Hurricane Dorian—the science behind the menacing storm

Experts explain the natural phenomena behind the storm, whether it’s connected to climate change, and how sea level rise plays a role.

By Sarah Gibbens
Published 31 Aug 2019, 08:33 BST
Hurricane Dorian seen from NOAA's GOES Image Viewer early morning of Friday Aug 30.
Hurricane Dorian seen from NOAA's GOES Image Viewer early morning of Friday Aug 30.
Photo Courtesy Noaa, NESDIS, star Goes-east Geocolor

A relatively quiet Atlantic hurricane season will end this weekend when Hurricane Dorian makes landfall in the U.S. on Monday afternoon.

The National Oceanic and Atmospheric Administration is predicting that Dorian will hit the central east coast of Florida as a Category 4 storm with 130 mph winds.

Hurricane Dorian is a meteorologically challenging storm to predict. Its relatively small size so far, and its position, mean it can quickly weaken or intensify—or change tracks altogether, experts say.

As of Friday morning, Dorian was a Category 2 in the eastern Caribbean barreling toward the northern Bahaman Islands and central Florida.

Here’s what we know so far, and what experts think is likely.

What could happen on its path to Florida?

Hurricanes move like pebbles in a stream,” says Philip Klotzbach, a meteorologist at Colorado State University. “If the winds at mid-level are weak, there’s not much to push the storm along.”

As the storm system moved through the Caribbean, it narrowly avoided some of the more mountainous regions that could have disrupted the storm’s momentum. The Caribbean Sea also houses a pocket of seasonal dry air at this time of year; leaving that dry air means the storm will be fuelled and likely grow thanks to the warm, moist air in the Atlantic.

Dorian will also be influenced by a weather system called the Bermuda High, a high-pressure system that sits over the Atlantic throughout the summer and early fall. Klotzbach says the Bermuda High is forecast to expand southward and westward, and could act like a wall pushing Hurricane Dorian into the U.S. East Coast.

Prediction models pinpoint central Florida as the most likely place for the storm to make landfall, but there’s a small chance it could change course and travel up the East Coast.

“Pretty much anywhere from Florida to North Carolina could get it,” says Klotzbach.

What’s likely to happen when it strikes land?

The National Hurricane Center is forecasting a slow-moving storm that could linger over Florida for 24 hours before moving on and dissipating.

High pressure over the mainland could force the storm to stall, says Haiyan Jiang, a tropical cyclone researcher at Florida International University. “We’re always watching that high pressure.”

When hurricanes finally make landfall and stall, the impact of floods generated by the storm’s rainfall can be massive. As with Hurricane Harvey in Houston in 2017 and Hurricane Florence in the Carolinas in 2018, stalled storms can lead to massive flooding.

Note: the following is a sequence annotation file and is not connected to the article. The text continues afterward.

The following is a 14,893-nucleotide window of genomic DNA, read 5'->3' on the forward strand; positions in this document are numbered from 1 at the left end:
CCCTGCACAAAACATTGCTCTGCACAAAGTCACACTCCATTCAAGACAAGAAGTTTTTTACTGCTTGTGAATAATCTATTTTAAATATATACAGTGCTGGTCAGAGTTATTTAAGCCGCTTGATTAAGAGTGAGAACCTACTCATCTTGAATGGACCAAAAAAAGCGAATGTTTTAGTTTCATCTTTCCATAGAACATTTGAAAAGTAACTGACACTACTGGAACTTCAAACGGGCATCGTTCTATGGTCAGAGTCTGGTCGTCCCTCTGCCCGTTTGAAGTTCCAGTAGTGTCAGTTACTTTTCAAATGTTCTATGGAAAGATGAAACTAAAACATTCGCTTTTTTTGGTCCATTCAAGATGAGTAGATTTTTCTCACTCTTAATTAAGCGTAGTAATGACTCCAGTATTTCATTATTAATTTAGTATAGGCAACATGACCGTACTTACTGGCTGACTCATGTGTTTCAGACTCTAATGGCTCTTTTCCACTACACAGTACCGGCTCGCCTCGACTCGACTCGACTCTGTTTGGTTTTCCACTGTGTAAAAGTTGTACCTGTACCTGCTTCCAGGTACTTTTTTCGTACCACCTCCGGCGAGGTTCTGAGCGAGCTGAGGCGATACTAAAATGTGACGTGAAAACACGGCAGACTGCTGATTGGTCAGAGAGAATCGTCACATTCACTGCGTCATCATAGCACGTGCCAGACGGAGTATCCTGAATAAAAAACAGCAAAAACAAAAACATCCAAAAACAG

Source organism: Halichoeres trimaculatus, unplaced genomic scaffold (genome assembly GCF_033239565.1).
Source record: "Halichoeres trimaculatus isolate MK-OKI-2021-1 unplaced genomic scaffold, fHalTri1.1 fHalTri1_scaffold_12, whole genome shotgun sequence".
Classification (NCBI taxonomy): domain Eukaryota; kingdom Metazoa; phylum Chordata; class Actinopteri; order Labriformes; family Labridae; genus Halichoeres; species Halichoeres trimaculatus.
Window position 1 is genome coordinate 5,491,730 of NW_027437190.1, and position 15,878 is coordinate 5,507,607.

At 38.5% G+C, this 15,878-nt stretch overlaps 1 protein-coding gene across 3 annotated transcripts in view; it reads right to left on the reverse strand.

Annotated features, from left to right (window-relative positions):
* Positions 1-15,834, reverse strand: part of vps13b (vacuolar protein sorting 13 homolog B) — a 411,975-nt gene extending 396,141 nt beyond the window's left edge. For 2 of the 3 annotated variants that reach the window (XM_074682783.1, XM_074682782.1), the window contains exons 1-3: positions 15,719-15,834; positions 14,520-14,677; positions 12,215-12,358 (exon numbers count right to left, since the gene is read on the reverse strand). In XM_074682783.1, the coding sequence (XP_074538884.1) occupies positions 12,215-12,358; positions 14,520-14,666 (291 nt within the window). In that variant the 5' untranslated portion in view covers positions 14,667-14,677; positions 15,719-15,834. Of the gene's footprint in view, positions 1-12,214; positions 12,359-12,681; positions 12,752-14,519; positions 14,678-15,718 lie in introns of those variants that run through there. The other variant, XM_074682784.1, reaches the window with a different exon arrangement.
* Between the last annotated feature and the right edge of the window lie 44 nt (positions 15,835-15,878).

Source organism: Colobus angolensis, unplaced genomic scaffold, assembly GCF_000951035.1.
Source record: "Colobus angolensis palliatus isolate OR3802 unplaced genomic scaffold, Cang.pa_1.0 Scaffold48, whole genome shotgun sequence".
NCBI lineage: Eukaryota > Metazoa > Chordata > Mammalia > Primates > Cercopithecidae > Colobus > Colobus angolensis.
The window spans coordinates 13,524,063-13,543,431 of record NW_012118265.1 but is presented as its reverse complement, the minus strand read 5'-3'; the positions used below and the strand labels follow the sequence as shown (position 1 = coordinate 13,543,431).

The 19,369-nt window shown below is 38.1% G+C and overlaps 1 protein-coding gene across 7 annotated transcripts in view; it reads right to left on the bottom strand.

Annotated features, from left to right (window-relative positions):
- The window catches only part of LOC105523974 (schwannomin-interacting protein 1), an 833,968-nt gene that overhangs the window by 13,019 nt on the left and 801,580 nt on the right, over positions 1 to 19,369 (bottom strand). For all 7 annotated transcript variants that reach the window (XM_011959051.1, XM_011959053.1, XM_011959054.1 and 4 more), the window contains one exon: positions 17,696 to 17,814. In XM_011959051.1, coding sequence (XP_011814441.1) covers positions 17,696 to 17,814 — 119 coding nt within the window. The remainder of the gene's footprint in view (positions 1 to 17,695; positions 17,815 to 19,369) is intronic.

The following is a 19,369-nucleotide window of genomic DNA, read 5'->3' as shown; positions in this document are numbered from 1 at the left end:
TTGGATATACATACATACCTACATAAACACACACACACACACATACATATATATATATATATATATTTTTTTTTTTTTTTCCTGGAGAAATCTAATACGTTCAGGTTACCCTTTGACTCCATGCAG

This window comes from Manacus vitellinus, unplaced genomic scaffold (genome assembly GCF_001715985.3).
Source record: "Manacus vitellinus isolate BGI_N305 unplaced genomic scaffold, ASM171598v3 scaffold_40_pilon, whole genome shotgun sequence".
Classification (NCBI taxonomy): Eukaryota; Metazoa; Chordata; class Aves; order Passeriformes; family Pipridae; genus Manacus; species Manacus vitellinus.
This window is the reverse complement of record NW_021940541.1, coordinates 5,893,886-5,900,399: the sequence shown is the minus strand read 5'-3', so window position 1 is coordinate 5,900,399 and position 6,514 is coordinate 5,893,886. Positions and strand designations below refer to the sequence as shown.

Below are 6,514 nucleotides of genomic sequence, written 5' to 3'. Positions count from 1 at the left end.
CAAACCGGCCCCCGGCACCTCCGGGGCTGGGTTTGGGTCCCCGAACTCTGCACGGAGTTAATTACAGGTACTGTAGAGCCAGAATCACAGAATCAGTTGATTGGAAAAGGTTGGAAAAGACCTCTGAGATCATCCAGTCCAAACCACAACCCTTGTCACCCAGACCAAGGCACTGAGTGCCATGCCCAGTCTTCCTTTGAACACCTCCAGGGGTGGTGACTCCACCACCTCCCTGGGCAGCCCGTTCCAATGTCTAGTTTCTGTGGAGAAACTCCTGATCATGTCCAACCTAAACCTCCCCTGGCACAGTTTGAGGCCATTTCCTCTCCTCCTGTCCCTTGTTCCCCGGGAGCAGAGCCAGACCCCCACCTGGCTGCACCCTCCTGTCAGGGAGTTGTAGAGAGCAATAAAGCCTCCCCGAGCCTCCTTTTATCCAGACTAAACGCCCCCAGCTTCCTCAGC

“If the storm slows down after landfall, that could dump a lot of rain. That will make things even worse,” says Jayantha Obeysekera, the director of the Sea Level Solutions Center at Florida International University.

He says recent rains have already saturated the amount of groundwater that can be absorbed in many parts of Florida. Storm surges will likely be worse because of a natural phenomenon called king tides, where tides are especially high when the moon is closest to Earth.

A large hurricane has not struck Florida’s Atlantic coast since Hurricane Andrew hit as a Category 5 storm in 1992. At the time, it was the costliest storm to ever strike the U.S.

Dorian is expected to hit as a Category 4 storm, meaning that the impacts may not be as catastrophic. But it will still cause damage.

In the 26 years since Hurricane Andrew, various parts of Florida have seen several inches of sea level rise. The rising waters likely won’t worsen what’s expected to be several feet of storm surge, says Obeysekera, but the hurricane’s impact could accelerate the coastal erosion.

So why hasn’t the east coast of Florida seen a major hurricane in 20 years?

Part of the reason may be due to a trend called Atlantic multidecadal oscillation, a natural cycle of warming and cooling thought to occur in the Atlantic Ocean on a roughly 20- to 40-year cycle. The oscillation could explain why Florida saw a spate of major hurricanes in the 1940s, Andrew in 1992, and now potentially Dorian.

“The other issue is that climate-change predictions are such that we could have stronger storms, and that’s also a factor,” says Obeysekera.

Experts caution against linking any one storm to climate change, but recent studies show that warming waters could make hurricanes more intense, slower, and more likely to cause major flooding.

Taking precautions

By Sunday morning, Floridians could begin to see high winds and storm-like conditions. Though strong winds can cause major damage, sudden storm surge and flooding contribute most to injury and death.

The National Hurricane Center will be regularly updating its predictions here and on Twitter.


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